I do not feel that it was made well enough (in the dramatic narrative sense) to have earned the context that people are putting into it. Of course the viewer is free to interpret it any way they like; it is art after all. But I didn't care for how what little there was to the story was told.

The little baby crying alone on the beach was the most striking and arresting sequence in the film to me, but even then I kept wondering what had happened to it. The film does point out that it was never found, along with the drowned parents, so did it get dissolved too? And (oh no, here's another) why?
posted by Catblack at 10:18 PM on July 18, 2014 [2 favorites]

I think the character's motivations are pretty clear. She is a predator. She needs to lure men into her lair in order to get something from them and uses surface sexual attractiveness as bait. I don't think the details are terribly important (this film is poetry, not prose) although there is a suggestion that the men's meat and viscera are being harvested in some way and their skins left behind. She is ruthless about this, and quite effective, until she happens across one man with a disfigurement and gentle hangdog attitude — quite apart from the cocky boys on the make who typically approach her — and starts to wonder about his life. She feels empathy. And she spares him. At the point where she starts to take an emotional and intellectual interest in our world she becomes less effective as a predator, until she finally stumbles into a very bad situation that results in the immolation we see in the film's final scene. Presumably the guy on the bike will be along soon enough to collect her ashes and deploy the next, temporary, soldier in what seems to be an ongoing series.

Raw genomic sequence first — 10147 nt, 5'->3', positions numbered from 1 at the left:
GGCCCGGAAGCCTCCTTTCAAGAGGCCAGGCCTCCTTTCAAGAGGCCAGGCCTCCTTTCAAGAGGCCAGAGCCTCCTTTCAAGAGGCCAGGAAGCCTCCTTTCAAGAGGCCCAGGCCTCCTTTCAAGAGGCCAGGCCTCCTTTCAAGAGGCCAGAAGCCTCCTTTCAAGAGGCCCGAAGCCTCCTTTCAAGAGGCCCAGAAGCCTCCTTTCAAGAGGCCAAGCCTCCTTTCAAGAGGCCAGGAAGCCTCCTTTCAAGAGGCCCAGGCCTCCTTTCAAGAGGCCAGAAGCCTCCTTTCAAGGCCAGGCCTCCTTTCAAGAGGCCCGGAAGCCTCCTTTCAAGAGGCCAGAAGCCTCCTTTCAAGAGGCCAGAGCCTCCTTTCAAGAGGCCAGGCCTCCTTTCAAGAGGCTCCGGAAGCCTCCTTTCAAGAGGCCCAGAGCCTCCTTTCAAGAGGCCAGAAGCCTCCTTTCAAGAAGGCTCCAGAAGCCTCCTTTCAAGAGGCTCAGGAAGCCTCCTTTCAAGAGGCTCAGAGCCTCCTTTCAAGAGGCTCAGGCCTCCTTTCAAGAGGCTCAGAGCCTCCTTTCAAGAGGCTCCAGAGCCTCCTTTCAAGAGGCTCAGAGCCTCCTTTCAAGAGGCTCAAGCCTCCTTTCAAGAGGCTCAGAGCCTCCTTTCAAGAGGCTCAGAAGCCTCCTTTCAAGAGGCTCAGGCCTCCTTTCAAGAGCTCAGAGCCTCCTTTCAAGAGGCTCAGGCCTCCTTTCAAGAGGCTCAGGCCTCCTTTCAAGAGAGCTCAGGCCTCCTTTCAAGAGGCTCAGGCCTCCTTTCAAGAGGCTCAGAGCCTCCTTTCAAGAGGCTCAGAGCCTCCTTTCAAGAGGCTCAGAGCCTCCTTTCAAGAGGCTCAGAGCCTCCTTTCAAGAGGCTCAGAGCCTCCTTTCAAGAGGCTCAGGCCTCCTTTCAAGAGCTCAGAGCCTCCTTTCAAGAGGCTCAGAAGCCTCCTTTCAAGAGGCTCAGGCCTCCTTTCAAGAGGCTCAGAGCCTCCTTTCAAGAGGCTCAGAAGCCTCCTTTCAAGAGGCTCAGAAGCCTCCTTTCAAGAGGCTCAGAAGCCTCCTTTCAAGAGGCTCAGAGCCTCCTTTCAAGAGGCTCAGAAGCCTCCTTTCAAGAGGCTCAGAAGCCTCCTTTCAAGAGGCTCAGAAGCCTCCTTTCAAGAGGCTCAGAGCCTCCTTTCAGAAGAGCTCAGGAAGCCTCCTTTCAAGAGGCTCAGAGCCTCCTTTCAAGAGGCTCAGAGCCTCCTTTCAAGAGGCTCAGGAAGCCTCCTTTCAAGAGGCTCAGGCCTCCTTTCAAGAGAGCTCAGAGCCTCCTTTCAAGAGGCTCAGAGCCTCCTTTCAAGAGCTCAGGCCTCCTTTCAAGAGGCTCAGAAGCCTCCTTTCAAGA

My experience of the film would not have been improved by exposition revealing that she was an alien from planet Mongo, or a malevolent emissary from the next dimension, or a time-traveler. That's all interchangeable, penny-ante stuff. When the pictures are this evocative, I can make up my own backstory if I need to. What's important about the film is the character arc I described above coupled with Glazer's impressive visual sense — images like the Kubrickian abstracts of the opening shots, which suggest planets in a solar system as much as they do elements in a camera lens, the wisps of human skin floating in the void, that baby abandoned on the beach, the alien unmasked and tearing off its skin in the woods at the very end. Those are images I will never forget, and they're made haunting by the surrounding, pessimistic story of a cold and malevolent presence in our world who learns slowly to love, or at least to feel, only to have that emerging sensitivity open up a new vulnerability to exploitation, sadism, and violence.

If the value of Under the Skin is tied up mainly in how it communicates visually, rather than in traditional narrative, that kind of thing just doesn't appeal to a lot of viewers. (Thus the film's art-house status.) But I think the key scene at the center of the film featuring her conversation — really the only real conversation that takes place in the movie — with the character played by Ron Pearson (previously) is amazing by any measure and gives the film's images the emotional resonance they need.